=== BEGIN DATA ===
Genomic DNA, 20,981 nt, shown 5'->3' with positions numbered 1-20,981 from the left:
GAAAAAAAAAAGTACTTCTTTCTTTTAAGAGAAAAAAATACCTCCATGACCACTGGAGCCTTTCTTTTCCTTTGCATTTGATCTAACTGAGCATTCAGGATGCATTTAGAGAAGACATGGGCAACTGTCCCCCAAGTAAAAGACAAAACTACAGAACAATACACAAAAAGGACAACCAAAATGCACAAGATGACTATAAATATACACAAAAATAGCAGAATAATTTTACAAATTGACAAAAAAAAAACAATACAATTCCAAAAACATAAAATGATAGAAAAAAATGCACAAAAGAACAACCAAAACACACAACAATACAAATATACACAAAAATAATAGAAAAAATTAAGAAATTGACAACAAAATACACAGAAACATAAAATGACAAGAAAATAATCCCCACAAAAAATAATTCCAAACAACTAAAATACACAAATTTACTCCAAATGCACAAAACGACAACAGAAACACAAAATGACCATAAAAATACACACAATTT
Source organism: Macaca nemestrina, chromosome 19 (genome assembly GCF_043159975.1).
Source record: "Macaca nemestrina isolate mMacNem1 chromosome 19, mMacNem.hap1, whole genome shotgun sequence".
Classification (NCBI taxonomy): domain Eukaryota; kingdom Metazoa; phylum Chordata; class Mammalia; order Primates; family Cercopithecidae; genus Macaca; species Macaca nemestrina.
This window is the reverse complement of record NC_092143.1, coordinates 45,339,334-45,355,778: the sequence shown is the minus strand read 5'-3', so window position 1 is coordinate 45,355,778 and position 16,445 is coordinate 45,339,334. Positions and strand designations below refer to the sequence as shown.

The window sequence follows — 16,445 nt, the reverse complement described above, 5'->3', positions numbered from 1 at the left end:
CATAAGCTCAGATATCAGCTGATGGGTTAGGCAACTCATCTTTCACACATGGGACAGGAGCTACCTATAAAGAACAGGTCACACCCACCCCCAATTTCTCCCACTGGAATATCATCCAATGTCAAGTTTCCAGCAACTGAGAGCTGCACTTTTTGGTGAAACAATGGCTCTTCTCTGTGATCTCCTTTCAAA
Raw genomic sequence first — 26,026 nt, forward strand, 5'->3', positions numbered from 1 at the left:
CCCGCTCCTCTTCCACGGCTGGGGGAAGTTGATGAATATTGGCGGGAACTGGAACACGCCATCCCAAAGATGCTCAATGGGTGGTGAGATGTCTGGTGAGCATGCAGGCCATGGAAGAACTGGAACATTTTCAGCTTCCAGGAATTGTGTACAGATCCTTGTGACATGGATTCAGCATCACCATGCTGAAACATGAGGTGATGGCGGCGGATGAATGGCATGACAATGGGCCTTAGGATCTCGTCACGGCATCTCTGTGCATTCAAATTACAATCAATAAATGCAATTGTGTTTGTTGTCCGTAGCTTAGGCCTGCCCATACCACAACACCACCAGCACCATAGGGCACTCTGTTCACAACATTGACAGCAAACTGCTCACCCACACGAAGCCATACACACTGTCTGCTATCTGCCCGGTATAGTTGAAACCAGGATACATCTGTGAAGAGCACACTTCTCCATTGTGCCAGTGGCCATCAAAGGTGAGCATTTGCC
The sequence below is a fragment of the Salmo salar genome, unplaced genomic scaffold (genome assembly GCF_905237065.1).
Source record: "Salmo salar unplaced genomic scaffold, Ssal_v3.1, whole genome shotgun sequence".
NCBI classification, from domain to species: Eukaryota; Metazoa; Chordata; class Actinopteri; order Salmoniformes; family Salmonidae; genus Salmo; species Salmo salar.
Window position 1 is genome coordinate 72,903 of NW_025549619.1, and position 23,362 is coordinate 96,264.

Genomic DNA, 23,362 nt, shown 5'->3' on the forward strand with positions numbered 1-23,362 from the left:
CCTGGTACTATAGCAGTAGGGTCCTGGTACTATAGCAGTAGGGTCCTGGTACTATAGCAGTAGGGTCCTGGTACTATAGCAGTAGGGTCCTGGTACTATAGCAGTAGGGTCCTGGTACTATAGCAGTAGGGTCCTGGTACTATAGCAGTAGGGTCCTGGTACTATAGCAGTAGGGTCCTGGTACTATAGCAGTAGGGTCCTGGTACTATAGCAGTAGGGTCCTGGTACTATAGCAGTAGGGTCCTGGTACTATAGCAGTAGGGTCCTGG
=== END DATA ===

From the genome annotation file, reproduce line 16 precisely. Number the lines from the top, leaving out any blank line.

CCTGGTACTATAGCAGTAGGGTCCTGGTACTATAGCAGTAGGGTCCTGGTACTATAGCAGTAGGGTCCTGGTACTATAGCAGTAGGGTCCTGGTACTATAGCAGTAGGGTCCTGGTACTATAGCAGTAGGGTCCTGGTACTATAGCAGTAGGGTCCTGGTACTATAGCAGTAGGGTCCTGGTACTATAGCAGTAGGGTCCTGGTACTATAGCAGTAGGGTCCTGGTACTATAGCAGTAGGGTCCTGGTACTATAGCAGTAGGGTCCTGG